Port Sunlight has been on my list of places to visit for a while but there never seemed a particular reason to visit. Then I heard about the exhibition 'A Pre-Raphaelite journey: Eleanor Fortescue-Brickdale' at the Lady Lever Art Gallery, and fell in love with her painting The Little Foot Page which was on the front of the publicity leaflet. The Gallery also has a large collection of other Pre-Raphaelite paintings too, so, off we went. We left under foggy skies but, by the time we arrived at our destination, the sun's rays had worked their magic, and Port Sunlight was living up to its name. After admiring the paintings in the exhibition and some of the other exhibits, we decided to take a look around the village.
Many visitors come to Port Sunlight purely to see the architecture. The village was built by William Hesketh Lever to house the workers from his soap factory: Sunlight soap being the factory's most famous product. Rather than the cramped row upon row of small terraced houses in many other Northern towns, he believed workers who lived in pleasant surroundings would be happier and more productive.
Take a walk with us, admire the houses, and I'll tell you some more of its history.
Port Sunlight was founded in 1888 and Lever employed almost 30 architects to design his 'model' village. Look at the diamond pattern brickwork on the gable end of this house. I think these were my favourite windows too (though I did think they might be a pain to clean!).
There are 900 houses and no two blocks of houses are the same. These reminded me of the quintessential English cottage.
All of the communal areas and front gardens are maintained by a charitable trust set up by Unilever (the company which developed from Lever's original firm). Several of the houses have this half-timbered mock-Tudor style.
This is Bridge Cottage where Lever lived for a year whilst doing alterations to his manor house. I thought the cobblestone effect on the walls was interesting and particularly liked the spiral chimneys.
Although the fronts of the houses have lots of architectural detail and interest, the backs are very plain. Rather like a film set, I suppose.
Lever didn't just build houses: he also wanted his workers to have opportunities for education, worship and social gatherings, so there was a school, church, church hall, social clubs, an outdoor swimming pool and a gymnasium. Some of these buildings no longer have their original purpose - for example, a garden centre is now on the site of the swimming pool.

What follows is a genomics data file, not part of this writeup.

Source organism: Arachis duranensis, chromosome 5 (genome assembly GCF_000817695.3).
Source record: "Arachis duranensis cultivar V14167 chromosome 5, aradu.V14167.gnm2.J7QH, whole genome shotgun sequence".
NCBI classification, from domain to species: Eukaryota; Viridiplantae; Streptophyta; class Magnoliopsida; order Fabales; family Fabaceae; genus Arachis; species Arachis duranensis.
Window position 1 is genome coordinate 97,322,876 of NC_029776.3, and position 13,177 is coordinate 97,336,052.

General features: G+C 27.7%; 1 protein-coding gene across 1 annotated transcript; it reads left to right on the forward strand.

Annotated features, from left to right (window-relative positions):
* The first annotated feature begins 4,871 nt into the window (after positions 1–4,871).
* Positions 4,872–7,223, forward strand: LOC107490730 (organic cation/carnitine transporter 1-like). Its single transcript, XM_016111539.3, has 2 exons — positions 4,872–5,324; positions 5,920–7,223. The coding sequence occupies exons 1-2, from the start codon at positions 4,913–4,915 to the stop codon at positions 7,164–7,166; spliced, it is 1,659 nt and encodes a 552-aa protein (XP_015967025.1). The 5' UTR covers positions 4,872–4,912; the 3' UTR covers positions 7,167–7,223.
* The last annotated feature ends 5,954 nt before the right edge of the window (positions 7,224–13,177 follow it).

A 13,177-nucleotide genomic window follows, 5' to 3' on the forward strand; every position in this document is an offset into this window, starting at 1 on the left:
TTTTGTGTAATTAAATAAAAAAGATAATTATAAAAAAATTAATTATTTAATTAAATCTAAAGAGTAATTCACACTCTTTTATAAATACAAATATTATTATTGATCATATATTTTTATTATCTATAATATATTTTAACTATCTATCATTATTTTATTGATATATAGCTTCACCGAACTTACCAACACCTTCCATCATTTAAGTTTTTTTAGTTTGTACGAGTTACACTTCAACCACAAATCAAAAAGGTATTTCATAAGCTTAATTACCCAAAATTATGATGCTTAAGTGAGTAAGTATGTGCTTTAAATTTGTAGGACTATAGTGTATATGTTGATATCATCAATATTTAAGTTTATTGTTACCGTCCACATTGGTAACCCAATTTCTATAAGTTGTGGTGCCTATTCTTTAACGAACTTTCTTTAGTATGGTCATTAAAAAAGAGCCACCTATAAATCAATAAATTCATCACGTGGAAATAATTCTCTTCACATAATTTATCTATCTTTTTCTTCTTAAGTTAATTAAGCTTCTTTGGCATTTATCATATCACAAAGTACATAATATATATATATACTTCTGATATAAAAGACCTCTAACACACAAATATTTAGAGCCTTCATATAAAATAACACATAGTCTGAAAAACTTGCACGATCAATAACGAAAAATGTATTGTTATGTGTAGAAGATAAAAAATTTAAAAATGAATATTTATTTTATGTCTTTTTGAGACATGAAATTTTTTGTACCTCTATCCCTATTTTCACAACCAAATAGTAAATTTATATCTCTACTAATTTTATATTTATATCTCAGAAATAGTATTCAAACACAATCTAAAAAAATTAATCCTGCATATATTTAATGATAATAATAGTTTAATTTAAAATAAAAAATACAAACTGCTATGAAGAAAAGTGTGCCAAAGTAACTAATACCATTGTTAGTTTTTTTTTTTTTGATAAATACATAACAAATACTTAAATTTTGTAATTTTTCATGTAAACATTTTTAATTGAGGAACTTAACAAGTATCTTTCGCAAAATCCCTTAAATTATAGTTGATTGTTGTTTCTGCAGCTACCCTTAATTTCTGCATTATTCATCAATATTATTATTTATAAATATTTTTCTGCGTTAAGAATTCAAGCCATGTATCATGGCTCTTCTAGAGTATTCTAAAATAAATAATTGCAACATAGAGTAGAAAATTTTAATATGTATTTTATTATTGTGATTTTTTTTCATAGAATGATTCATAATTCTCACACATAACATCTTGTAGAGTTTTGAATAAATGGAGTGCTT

After our walk we stopped off at the Tudor Rose Tea Rooms for lunch. It was originally the village shop and then a post office before becoming a cafe in 2005. I loved the red and white theme with the gingham and lace tablecloths. My tea came in a pot with a red-checked tea cosy and a tea strainer - yes, real tea leaves! There was a shelf all around the ceiling piled with old toys, and pictures everywhere - lots and lots of things to catch the eye. As well as people watching through the large windows.
The last thing on our itinerary was the small but interesting museum near the Gallery. As we made our way there, we were fascinated by this Analemmatic sundial. You stand on the flagstone for the month and the time is shown by your shadow being cast across the number pillars. The inner circle was for British summer time and the outer circle for winter. Very clever. (Just in case you're looking at the time shown on the dial, this photo was really taken earlier in the day. We went back later but this ended up being the better photo).
We had a lovely day out with just the right mix of art, culture, history and fresh air. Having said that, what do you think was Chickpea's highlight of the day?
Yep, she got to stroke a very friendly cat. Isn't it usually the simple things which give the most pleasure?
PS. We actually visited in the middle of October and the Eleanor Fortescue-Brickdale exhibition has now ended: apologies if you thought you might visit. Her painting 'The Little Foot Page' is usually on display at the Walker Art Gallery in Liverpool and I remember that several of her illustrations and other paintings were on loan from the Ashmolean Museum in Oxford.